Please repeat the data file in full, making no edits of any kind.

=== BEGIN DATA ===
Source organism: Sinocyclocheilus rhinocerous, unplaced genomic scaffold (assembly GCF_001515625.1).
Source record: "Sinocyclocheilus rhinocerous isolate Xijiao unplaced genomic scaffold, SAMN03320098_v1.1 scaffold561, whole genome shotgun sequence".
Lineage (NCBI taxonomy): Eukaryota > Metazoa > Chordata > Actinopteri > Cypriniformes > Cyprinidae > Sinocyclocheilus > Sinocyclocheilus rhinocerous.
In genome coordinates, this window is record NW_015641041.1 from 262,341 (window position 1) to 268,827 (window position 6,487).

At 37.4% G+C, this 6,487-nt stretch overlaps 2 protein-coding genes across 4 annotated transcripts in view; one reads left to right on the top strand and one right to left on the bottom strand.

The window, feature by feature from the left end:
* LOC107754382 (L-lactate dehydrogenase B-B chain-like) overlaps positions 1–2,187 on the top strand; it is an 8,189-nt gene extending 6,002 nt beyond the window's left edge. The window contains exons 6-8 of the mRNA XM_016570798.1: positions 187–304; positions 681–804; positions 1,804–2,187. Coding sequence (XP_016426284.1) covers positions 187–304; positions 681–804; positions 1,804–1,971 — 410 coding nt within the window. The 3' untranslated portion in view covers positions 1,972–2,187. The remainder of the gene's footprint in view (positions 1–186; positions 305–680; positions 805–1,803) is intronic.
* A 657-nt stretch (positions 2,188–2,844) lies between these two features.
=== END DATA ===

Source organism: Sinocyclocheilus rhinocerous, unplaced genomic scaffold (assembly GCF_001515625.1).
Source record: "Sinocyclocheilus rhinocerous isolate Xijiao unplaced genomic scaffold, SAMN03320098_v1.1 scaffold561, whole genome shotgun sequence".
Lineage (NCBI taxonomy): Eukaryota > Metazoa > Chordata > Actinopteri > Cypriniformes > Cyprinidae > Sinocyclocheilus > Sinocyclocheilus rhinocerous.
In genome coordinates, this window is record NW_015641041.1 from 262,341 (window position 1) to 268,827 (window position 6,487).

At 37.4% G+C, this 6,487-nt stretch overlaps 2 protein-coding genes across 4 annotated transcripts in view; one reads left to right on the top strand and one right to left on the bottom strand.

The window, feature by feature from the left end:
* LOC107754382 (L-lactate dehydrogenase B-B chain-like) overlaps positions 1–2,187 on the top strand; it is an 8,189-nt gene extending 6,002 nt beyond the window's left edge. The window contains exons 6-8 of the mRNA XM_016570798.1: positions 187–304; positions 681–804; positions 1,804–2,187. Coding sequence (XP_016426284.1) covers positions 187–304; positions 681–804; positions 1,804–1,971 — 410 coding nt within the window. The 3' untranslated portion in view covers positions 1,972–2,187. The remainder of the gene's footprint in view (positions 1–186; positions 305–680; positions 805–1,803) is intronic.
* A 657-nt stretch (positions 2,188–2,844) lies between these two features.